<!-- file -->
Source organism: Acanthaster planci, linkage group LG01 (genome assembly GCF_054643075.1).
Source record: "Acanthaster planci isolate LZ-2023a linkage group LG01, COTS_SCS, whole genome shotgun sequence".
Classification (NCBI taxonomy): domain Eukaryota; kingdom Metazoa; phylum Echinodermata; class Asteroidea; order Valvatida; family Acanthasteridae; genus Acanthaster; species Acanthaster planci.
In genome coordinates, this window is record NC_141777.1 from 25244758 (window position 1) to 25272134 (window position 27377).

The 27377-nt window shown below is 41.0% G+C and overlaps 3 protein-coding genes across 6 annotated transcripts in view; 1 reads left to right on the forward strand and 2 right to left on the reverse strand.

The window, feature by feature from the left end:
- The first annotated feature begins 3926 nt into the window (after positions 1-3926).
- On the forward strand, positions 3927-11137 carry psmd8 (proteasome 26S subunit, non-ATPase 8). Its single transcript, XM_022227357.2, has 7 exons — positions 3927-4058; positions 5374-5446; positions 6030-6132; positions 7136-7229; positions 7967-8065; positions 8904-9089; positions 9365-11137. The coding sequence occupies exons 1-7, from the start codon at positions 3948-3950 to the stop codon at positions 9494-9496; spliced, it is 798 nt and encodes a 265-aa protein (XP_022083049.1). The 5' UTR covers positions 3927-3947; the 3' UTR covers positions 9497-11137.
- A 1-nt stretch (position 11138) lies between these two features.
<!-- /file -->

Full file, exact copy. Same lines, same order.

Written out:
Source organism: Acanthaster planci, linkage group LG01 (genome assembly GCF_054643075.1).
Source record: "Acanthaster planci isolate LZ-2023a linkage group LG01, COTS_SCS, whole genome shotgun sequence".
Classification (NCBI taxonomy): domain Eukaryota; kingdom Metazoa; phylum Echinodermata; class Asteroidea; order Valvatida; family Acanthasteridae; genus Acanthaster; species Acanthaster planci.
In genome coordinates, this window is record NC_141777.1 from 25244758 (window position 1) to 25272134 (window position 27377).

The 27377-nt window shown below is 41.0% G+C and overlaps 3 protein-coding genes across 6 annotated transcripts in view; 1 reads left to right on the forward strand and 2 right to left on the reverse strand.

The window, feature by feature from the left end:
- The first annotated feature begins 3926 nt into the window (after positions 1-3926).
- On the forward strand, positions 3927-11137 carry psmd8 (proteasome 26S subunit, non-ATPase 8). Its single transcript, XM_022227357.2, has 7 exons — positions 3927-4058; positions 5374-5446; positions 6030-6132; positions 7136-7229; positions 7967-8065; positions 8904-9089; positions 9365-11137. The coding sequence occupies exons 1-7, from the start codon at positions 3948-3950 to the stop codon at positions 9494-9496; spliced, it is 798 nt and encodes a 265-aa protein (XP_022083049.1). The 5' UTR covers positions 3927-3947; the 3' UTR covers positions 9497-11137.
- A 1-nt stretch (position 11138) lies between these two features.